We Will Rock You
Music and lyrics by Queen, book by Ben Elton
Phil McIntyre, Queen Theatrical Productions and Tribeca Theatrical Productions
Palace Theatre, Manchester, and touring
Can the 11 million people who paid to see the musical We Will Rock You during its record-breaking run be wrong? After watching the latest incarnation of the show at the Palace Theatre in Manchester this reviewer thinks that, yes, they can.
Laden with 24 of Queen's greatest hits, We Will Rock You promises much. The cast features former Hear'Say member Noel Sullivan who recently received plaudits as Danny in Grease in London's West End, and Amanda Coutts as Scaramouche, a belter of a singer despite her diminutive frame. Not to mention the book's author Ben Elton, best-selling novelist and co-author of the Blackadder television series. As if that wasn't enough, the ubiquitous Arlene Phillips choreographed the production.
So far, so good. And then the curtain goes up. To say the plot is thin would be an understatement. To make matters worse, it's baffling. The audience is presented with a fantastical vision of the future, but this is a future vomited up by an 80s' idea of the world years from now. Think Back to the Future II without any of the good stuff.
Planet Mall is under the control of Globalsoft, a corporation that has banned live music, instruments and songs and instead feeds computerized identikit pop to the masses. There are two rebels, Galileo and Scaramouche: the former hears excerpts of ancient lyrics and the latter wants to break free of the Ga Ga girls.
Cue the entrance of members of the Bohemian gang who all worship ancient musical texts from a time they call Rhapsody. Think Mad Max without any of the good stuff. After they join forces with our two heroes, they are all hunted down by the tyrannical Killer Queen and her chief of police, Khashoggi.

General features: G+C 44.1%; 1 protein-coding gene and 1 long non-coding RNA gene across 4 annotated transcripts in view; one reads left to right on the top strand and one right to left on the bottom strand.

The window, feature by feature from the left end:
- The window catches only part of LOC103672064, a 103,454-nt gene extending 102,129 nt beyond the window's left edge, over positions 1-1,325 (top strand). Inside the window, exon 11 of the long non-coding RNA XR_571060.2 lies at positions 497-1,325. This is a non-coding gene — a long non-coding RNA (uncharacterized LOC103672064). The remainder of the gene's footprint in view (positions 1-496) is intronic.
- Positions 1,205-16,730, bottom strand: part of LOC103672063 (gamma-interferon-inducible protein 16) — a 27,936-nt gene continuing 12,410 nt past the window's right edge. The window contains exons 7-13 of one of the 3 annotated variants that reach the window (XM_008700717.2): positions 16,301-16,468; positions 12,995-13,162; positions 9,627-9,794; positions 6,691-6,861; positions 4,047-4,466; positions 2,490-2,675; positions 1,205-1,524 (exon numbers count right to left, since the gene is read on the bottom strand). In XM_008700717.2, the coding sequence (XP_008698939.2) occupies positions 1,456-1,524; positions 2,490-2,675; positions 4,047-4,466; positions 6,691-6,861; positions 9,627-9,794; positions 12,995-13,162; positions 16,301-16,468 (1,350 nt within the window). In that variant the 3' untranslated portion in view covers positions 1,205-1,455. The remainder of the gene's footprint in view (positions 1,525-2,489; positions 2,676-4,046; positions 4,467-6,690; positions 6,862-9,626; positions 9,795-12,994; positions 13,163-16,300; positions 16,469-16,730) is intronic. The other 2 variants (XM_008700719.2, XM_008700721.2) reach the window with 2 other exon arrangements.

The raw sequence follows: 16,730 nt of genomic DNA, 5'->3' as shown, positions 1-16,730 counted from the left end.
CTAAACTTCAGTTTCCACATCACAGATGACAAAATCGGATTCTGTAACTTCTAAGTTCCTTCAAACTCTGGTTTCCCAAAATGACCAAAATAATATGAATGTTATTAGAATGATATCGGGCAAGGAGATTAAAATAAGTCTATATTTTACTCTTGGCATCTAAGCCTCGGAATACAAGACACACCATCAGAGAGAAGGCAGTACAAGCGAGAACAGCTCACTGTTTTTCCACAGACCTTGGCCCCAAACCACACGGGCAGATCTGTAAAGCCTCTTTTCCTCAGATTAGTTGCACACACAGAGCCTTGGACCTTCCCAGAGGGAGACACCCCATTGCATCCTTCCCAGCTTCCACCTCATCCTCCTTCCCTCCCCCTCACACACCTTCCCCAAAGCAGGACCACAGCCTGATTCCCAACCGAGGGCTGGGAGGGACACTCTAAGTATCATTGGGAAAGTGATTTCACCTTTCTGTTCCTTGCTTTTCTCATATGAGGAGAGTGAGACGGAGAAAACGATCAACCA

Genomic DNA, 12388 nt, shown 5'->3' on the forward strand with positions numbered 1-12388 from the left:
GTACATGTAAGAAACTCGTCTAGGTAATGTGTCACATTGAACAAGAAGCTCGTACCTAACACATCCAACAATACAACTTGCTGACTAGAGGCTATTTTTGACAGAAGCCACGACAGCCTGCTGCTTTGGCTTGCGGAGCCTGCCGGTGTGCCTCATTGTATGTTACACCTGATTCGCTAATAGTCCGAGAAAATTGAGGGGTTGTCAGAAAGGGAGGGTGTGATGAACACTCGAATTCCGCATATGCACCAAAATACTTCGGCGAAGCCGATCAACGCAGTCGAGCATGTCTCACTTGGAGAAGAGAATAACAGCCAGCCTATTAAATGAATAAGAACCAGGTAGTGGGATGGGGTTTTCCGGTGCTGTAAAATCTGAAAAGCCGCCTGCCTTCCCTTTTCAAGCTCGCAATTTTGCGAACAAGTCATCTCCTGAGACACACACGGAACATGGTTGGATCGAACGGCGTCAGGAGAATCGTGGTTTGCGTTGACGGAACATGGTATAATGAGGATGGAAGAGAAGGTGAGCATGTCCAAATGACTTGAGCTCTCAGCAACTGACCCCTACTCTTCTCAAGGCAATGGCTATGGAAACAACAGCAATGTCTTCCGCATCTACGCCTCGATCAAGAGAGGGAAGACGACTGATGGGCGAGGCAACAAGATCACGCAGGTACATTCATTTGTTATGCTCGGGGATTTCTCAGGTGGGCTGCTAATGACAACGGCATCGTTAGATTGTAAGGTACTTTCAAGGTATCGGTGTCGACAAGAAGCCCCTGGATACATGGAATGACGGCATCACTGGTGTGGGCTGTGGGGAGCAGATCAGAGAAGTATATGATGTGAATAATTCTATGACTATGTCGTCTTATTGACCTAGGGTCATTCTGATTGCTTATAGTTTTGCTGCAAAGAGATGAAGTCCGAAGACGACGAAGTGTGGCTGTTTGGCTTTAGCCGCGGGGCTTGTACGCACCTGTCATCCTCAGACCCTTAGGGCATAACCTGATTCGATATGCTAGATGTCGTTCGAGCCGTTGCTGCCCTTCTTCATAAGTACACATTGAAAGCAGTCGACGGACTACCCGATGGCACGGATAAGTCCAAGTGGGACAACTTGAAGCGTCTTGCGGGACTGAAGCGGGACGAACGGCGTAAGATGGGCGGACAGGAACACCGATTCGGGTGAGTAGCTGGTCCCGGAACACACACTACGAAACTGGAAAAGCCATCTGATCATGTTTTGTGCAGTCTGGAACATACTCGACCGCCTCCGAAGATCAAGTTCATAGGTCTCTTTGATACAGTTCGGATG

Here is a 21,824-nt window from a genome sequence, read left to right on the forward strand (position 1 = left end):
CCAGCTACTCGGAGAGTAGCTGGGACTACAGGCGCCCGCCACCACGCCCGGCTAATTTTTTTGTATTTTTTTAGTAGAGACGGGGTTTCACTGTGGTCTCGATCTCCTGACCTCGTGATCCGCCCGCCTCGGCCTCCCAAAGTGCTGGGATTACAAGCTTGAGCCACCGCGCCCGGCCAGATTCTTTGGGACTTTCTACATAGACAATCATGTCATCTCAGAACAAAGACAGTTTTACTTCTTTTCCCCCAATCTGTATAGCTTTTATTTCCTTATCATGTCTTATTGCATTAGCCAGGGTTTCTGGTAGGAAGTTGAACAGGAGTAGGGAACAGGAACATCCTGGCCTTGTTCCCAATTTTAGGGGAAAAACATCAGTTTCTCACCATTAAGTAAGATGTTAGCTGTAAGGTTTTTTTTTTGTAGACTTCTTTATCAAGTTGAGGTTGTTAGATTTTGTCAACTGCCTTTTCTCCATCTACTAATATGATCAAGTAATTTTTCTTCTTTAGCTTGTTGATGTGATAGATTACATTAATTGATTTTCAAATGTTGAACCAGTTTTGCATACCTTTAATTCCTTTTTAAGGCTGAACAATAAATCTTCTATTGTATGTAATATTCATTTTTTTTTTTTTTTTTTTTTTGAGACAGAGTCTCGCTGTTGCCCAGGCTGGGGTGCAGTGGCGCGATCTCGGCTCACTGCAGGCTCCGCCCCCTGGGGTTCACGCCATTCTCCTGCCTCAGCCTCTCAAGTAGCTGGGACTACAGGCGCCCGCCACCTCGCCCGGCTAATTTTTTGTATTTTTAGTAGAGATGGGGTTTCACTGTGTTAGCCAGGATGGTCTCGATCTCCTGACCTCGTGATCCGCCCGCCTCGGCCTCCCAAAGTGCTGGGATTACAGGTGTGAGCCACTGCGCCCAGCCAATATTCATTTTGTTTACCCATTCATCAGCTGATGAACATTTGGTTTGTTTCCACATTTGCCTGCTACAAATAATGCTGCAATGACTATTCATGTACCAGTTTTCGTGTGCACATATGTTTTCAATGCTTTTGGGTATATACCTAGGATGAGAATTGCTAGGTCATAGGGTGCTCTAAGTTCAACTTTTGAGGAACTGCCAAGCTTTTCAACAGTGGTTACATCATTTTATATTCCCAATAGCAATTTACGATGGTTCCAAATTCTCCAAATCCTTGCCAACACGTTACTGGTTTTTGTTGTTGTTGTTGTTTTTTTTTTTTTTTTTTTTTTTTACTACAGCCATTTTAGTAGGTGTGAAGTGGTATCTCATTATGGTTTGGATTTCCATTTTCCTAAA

But lo, what is this? Pop, a hippie librarian played by Ian Reddington, who tells of a mythical band called Queen .you can see where this going, right?
We Will Rock You may be billed as a "sell-out phenomenon" but this must surely be attributable to the timeless appeal of Queen's repertoire. The musical's dialogue is clichéd, cheesy and downright rubbish. One of the recurring jokes is a play on Scarmouche's name. "Scary bush, is it?" says a bohemian. Then there is the hilarity of the Killer Queen and her bikini wax. And yes, there was a beaver quote at the end of the scene.
Sullivan, Coutts and Jenny Douglas as Meat are outstanding but even they and the magnificent Queen can't save a show that substitutes purple hair, Madonna corsets and a statue of Freddie Mercury for plot and spectacle.
In the midst of panto season and with Snow White and the Seven Dwarfs playing down the road at the Opera House, it was tempting to shout out "We Will Rock You? Oh not you won't" during some of the most dire set-pieces. A better evening would be had by staying at home and listening to Queen's Greatest Hits on the stereo. Or watching the Muppets' parody of the Bohemian Rhapsody video.
"We Will Rock You" runs until 15th January, 2011
Reviewer: Helen Nugent